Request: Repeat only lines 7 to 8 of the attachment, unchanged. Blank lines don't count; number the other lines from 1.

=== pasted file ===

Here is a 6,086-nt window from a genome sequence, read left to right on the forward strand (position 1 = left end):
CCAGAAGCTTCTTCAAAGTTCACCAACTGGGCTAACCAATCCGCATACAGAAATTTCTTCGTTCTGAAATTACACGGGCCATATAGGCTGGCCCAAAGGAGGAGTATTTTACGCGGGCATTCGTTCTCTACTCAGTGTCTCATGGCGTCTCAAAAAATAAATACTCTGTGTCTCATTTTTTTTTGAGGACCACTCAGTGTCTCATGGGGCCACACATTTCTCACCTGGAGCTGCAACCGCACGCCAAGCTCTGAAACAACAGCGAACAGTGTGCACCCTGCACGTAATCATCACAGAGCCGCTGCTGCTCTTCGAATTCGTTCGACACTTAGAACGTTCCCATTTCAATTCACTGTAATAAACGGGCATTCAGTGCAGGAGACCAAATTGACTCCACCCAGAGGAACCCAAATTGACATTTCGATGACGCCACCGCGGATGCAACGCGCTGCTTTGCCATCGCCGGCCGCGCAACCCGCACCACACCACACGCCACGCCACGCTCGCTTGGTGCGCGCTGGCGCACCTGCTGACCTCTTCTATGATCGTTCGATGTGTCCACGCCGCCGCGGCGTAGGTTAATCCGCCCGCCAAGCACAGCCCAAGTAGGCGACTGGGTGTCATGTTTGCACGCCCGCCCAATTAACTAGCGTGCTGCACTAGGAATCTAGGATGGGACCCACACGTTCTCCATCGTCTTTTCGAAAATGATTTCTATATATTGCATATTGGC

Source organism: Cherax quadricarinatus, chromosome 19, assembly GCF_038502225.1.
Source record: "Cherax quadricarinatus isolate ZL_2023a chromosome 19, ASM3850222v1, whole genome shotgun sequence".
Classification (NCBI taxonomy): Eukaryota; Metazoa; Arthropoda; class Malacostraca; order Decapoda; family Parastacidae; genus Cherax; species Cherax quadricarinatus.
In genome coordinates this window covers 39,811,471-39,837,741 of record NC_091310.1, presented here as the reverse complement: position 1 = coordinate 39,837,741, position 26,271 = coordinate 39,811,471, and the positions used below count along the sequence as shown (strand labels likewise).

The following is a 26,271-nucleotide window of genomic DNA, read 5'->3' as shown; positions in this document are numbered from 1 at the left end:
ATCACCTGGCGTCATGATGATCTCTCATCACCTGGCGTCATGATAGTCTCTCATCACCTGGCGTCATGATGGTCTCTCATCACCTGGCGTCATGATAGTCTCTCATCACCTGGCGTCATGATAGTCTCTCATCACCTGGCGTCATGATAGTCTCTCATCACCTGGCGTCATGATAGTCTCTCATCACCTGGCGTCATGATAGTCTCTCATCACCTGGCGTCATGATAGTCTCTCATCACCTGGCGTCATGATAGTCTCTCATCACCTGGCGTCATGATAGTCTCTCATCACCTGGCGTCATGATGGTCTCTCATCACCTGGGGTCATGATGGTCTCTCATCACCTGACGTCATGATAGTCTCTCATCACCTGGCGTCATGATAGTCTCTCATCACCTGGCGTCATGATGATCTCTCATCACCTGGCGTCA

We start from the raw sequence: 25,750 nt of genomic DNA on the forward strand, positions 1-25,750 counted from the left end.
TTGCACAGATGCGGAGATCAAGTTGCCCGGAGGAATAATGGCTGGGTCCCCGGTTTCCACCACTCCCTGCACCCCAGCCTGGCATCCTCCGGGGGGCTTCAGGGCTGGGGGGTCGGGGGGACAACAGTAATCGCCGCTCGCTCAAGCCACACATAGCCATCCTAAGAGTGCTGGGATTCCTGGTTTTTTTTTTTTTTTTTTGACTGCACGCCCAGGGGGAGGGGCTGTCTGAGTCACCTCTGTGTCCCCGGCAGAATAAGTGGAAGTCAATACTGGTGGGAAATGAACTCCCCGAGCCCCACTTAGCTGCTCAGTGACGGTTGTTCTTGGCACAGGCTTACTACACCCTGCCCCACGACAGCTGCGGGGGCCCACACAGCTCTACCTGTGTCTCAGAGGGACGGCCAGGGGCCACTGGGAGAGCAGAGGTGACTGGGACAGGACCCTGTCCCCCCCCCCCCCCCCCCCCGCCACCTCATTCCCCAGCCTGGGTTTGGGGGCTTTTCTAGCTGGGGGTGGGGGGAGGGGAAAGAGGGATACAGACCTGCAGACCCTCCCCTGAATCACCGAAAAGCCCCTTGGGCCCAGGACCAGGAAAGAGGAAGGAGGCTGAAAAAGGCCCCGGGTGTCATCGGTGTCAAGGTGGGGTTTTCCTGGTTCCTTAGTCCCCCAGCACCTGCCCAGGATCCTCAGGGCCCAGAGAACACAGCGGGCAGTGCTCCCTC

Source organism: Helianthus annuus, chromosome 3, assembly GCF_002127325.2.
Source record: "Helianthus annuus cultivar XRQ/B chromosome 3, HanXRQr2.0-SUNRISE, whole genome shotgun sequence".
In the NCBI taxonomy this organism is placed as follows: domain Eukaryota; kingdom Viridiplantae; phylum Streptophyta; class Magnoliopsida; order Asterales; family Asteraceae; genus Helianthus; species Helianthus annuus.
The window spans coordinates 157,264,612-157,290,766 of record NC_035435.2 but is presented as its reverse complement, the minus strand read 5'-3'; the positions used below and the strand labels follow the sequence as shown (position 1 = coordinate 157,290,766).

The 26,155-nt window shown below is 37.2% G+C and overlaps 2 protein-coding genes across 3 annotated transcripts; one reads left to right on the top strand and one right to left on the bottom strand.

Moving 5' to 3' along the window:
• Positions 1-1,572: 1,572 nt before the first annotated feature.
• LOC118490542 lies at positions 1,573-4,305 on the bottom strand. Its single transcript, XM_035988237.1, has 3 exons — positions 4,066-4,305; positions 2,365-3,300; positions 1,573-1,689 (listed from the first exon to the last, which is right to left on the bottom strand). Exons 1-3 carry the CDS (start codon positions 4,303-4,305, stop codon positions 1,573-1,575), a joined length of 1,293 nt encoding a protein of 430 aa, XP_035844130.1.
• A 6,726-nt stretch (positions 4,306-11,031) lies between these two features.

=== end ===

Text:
The following is a 26,271-nucleotide window of genomic DNA, read 5'->3' as shown; positions in this document are numbered from 1 at the left end:
ATCACCTGGCGTCATGATGATCTCTCATCACCTGGCGTCATGATAGTCTCTCATCACCTGGCGTCATGATGGTCTCTCATCACCTGGCGTCATGATAGTCTCTCATCACCTGGCGTCATGATAGTCTCTCATCACCTGGCGTCATGATAGTCTCTCATCACCTGGCGTCATGATAGTCTCTCATCACCTGGCGTCATGATAGTCTCTCATCACCTGGCGTCATGATAGTCTCTCATCACCTGGCGTCATGATAGTCTCTCATCACCTGGCGTCATGATAGTCTCTCATCACCTGGCGTCATGATGGTCTCTCATCACCTGGGGTCATGATGGTCTCTCATCACCTGACGTCATGATAGTCTCTCATCACCTGGCGTCATGATAGTCTCTCATCACCTGGCGTCATGATGATCTCTCATCACCTGGCGTCA